Many employers implement monthly or quarterly check-ins and employee performance reviews so this is a perfect time frame to discuss their attitude issues. If the behavior warrants a sooner meeting, it is best to schedule a meeting at the end of the shift and, even better, at the end of the workweek so they have time away to digest the feedback.
You should also address the employee privately and avoid drawing attention to the meeting with other employees. Always respect the employee's privacy and make time to give them your full attention.
What to Say
It can be hard to know exactly what to say or how to start your meeting when you are addressing an employee's attitude. The best approach is to come into the meeting with a positive attitude.
The employee may be nervous or know that they have messed up, so reassure them that they are valuable to your company and maybe highlight their strengths first. This will build a bridge of trust between you and the employee so they are open to hearing constructive feedback.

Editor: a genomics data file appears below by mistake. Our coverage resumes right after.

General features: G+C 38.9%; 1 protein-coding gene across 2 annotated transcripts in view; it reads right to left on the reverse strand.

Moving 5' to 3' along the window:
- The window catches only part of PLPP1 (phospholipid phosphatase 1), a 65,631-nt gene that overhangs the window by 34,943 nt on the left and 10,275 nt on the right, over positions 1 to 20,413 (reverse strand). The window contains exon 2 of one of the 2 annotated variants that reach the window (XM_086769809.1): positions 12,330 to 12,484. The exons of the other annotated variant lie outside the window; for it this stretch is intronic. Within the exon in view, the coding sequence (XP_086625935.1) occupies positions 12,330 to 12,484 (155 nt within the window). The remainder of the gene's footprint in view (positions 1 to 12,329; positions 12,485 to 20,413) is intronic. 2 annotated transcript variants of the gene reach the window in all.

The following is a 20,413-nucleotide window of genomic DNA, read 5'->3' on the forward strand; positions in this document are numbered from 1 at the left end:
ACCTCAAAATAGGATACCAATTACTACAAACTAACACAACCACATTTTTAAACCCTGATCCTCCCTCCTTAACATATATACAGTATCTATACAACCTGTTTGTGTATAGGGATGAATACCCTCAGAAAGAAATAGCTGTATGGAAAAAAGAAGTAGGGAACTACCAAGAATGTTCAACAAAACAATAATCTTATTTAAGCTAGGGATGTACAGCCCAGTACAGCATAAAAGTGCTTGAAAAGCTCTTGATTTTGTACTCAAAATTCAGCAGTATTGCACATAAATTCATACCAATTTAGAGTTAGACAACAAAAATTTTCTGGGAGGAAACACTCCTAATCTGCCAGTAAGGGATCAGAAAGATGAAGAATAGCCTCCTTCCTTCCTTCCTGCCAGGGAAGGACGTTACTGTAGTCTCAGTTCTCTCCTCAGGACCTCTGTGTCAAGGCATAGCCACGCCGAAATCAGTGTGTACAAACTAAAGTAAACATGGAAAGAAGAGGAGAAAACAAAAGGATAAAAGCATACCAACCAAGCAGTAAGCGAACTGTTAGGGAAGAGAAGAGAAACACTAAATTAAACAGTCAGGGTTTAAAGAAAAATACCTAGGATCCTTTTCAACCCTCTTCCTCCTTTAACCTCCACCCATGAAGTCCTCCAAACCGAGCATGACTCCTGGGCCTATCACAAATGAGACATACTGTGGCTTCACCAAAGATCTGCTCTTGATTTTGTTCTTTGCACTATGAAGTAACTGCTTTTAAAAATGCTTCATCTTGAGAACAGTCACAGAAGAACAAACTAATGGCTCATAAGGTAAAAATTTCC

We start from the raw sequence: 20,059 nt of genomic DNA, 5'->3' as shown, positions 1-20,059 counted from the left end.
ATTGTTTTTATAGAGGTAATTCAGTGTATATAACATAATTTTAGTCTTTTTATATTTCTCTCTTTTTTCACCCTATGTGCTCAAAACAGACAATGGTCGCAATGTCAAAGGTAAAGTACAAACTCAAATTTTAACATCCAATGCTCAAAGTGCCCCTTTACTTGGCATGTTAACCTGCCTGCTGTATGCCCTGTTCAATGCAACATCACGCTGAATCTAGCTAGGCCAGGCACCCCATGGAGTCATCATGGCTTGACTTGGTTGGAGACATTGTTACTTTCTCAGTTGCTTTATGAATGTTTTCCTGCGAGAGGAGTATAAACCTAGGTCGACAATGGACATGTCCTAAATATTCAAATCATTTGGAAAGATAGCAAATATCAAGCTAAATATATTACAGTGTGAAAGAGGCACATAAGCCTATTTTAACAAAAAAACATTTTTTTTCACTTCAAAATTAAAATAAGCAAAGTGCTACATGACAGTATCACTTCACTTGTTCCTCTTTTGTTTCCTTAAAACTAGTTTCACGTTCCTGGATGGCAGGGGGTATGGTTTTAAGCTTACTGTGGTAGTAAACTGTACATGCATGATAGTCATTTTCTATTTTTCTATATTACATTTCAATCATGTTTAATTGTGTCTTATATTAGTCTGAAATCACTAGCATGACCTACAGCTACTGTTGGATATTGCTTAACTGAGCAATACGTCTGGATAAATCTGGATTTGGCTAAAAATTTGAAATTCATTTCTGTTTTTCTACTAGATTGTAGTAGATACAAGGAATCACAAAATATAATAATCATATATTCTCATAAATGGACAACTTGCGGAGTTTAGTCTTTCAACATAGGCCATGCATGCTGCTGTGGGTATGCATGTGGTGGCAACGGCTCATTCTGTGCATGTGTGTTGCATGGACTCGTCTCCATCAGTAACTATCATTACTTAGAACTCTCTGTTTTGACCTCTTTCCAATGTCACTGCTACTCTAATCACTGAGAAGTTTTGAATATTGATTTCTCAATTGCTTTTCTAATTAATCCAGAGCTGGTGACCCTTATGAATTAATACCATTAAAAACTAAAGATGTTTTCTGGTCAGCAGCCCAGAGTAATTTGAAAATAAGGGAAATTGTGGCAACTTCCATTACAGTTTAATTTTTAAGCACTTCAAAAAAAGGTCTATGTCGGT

When you bring up the employee's performance review to address their behavior, give examples and specifics.
Explain why this behavior is against company core values and why it is bad for the workplace environment. Then ask them how they feel about this feedback.
How the employee responds is crucial and as a strong leader, you should take this time to listen to what they have to say. Sometimes disrespectful employees may be going through a hard time in their personal life. Employees who aren't meeting performance expectations may be frustrated with the pace or may need more training.
By listening to how the employee responds, you may be able to empathize with where they are coming from and begin to make a plan for improving their attitude and even fixing operational issues that may be the root cause.